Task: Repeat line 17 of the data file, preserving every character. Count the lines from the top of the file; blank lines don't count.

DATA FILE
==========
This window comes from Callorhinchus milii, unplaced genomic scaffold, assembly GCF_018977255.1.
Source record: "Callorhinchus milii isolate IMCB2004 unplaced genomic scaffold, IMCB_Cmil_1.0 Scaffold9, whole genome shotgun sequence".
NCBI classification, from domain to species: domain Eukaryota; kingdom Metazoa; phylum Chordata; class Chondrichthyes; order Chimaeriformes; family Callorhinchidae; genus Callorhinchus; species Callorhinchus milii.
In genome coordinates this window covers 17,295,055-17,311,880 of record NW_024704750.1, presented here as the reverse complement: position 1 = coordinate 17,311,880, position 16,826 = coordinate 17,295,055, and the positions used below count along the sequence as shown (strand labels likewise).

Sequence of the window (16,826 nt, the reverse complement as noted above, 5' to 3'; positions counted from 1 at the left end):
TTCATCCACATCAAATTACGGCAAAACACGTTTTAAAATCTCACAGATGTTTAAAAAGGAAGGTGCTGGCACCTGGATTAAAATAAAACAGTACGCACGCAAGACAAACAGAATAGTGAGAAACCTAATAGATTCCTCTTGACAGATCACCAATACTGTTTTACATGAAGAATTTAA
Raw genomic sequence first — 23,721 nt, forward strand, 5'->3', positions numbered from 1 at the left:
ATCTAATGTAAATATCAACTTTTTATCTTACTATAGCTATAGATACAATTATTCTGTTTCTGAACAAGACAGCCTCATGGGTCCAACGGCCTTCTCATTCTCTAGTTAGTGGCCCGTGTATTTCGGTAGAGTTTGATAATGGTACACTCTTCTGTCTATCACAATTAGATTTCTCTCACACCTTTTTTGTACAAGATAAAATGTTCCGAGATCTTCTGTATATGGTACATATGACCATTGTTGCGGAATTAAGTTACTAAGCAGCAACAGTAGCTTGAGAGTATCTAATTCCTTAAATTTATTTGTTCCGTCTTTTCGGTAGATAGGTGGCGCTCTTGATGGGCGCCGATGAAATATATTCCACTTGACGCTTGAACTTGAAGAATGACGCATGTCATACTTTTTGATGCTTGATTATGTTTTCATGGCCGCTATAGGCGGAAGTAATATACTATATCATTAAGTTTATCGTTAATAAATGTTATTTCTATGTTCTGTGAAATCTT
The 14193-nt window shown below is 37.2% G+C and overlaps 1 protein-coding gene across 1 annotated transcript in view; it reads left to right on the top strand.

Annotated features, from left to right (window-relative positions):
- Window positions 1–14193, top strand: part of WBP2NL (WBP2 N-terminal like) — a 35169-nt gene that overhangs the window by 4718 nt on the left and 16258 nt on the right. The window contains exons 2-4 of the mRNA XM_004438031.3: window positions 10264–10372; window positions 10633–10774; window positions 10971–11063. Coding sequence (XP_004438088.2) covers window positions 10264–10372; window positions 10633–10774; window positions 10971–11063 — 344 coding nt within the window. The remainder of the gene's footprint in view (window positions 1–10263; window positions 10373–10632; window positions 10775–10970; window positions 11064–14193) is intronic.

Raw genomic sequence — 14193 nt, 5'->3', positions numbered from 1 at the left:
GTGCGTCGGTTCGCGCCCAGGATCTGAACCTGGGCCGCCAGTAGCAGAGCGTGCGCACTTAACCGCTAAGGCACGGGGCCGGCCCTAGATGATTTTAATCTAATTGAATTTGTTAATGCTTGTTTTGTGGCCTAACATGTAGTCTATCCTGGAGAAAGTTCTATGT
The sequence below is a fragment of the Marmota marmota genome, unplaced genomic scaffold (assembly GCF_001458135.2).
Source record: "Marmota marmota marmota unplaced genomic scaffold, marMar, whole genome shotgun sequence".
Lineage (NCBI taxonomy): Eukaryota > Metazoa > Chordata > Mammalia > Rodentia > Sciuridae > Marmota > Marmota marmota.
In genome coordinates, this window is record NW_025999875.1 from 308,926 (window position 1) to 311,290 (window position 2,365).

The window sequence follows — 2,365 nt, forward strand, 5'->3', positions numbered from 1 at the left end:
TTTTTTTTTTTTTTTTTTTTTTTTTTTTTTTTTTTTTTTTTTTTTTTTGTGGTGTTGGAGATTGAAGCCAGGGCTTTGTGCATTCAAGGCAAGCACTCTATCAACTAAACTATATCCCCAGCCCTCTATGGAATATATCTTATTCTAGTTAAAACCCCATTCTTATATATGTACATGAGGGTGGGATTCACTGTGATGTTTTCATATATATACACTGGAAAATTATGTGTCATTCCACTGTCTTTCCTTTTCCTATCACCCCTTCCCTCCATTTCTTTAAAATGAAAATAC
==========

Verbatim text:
In genome coordinates, this window is record NW_025999875.1 from 308,926 (window position 1) to 311,290 (window position 2,365).